Herbs are eaten fresh as gayat (cut into strips) or folded like a cone balisongsong to wrap a cocktail of herbs like the betel chew. They are also wilted over fire known as laib in coastal Tagalog and laob among the Tagalog tingue. Heated leaves of herbs are also used as tapal or topical plasters as medicine. They also make alay or offering of dahon or odorous herbs as they wrap in leaves what was offered to an anito, which is dedicated to just this purpose, and should never be opened nor touched by mortals. Frequently citrus, lemongrass, and other redolent herbs are tossed on burning coal or placed on or near a dead person’s body to repress the odor of death. It is probable, however, that herbs were thought to have magic power beyond their repellent or deodorizing virtues. They certainly are objects of fear to the death demons.
Somehow, I will always remember my mother giving me a warm banyos or healing bath with her aromatic herbal brew, after suob or fumigating me with the penetrating smoke from a braserillo of a burning cacophony of herbs she believed would save me from binat, when I was a sickly young boy. She would whisper some oraciones as she mashed a few herbs with panocha in an almires to squeeze out the healing juice through a piece of white cloth. She would ask me to pinch my nose and close my eyes while she force-fed to my mouth a tablespoon of the sap she had extracted from her herbs. After which, she would serve me a bowl of hot laoya soup with green papaya and kulitis she made refreshingly sour with calamansi. Finally, she would rub my back with warm coconut oil soaked with sampaguita and pandan and kiss my forehead before tucking me into bed.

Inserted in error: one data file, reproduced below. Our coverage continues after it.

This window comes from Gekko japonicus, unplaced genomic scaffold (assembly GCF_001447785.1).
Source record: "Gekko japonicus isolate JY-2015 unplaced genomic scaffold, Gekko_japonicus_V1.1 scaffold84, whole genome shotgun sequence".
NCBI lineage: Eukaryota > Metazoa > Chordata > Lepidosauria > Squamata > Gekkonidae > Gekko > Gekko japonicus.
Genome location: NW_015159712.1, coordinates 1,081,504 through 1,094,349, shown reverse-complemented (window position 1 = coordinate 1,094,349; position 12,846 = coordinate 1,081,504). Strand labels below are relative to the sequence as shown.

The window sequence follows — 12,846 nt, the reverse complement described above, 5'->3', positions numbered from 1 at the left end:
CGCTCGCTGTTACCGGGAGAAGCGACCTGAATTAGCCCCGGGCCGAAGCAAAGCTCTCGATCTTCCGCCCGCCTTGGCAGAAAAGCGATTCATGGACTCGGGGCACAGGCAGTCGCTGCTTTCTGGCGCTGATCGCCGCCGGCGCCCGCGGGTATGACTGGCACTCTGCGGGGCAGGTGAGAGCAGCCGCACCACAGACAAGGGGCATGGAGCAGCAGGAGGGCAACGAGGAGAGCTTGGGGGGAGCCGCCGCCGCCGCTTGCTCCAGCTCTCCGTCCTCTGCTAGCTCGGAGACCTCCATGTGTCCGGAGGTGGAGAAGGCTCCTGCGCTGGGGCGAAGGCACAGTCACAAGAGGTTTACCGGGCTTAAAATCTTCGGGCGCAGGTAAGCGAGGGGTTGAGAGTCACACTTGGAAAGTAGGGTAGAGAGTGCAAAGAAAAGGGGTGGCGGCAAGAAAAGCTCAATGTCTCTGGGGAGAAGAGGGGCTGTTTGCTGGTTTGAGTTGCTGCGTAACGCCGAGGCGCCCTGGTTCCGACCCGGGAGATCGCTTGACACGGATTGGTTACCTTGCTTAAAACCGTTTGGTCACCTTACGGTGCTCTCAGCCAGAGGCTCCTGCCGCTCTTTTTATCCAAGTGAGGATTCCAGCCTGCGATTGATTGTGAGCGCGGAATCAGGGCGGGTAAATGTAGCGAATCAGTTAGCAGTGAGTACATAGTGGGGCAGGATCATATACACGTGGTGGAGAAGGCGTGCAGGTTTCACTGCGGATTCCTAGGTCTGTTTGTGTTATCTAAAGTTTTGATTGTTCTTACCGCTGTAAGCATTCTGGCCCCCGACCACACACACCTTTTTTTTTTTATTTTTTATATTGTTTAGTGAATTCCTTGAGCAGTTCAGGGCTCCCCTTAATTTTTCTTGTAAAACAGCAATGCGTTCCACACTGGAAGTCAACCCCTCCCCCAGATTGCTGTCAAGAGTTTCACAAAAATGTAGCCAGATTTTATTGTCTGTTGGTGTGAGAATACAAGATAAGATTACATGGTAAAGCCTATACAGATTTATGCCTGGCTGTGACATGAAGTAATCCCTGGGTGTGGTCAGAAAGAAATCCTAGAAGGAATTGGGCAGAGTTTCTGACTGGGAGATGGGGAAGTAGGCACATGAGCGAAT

In a way, my mother holds current this tacit knowledge on herbs she imbibed from her mother and from her mother’s mother and the ascendants before them as recorded for us, so propitiously, by the 1613 Tagalog Vocabulario. I hope I have not lost their currency.
Originally published in F&B Report Vol. 14 No. 1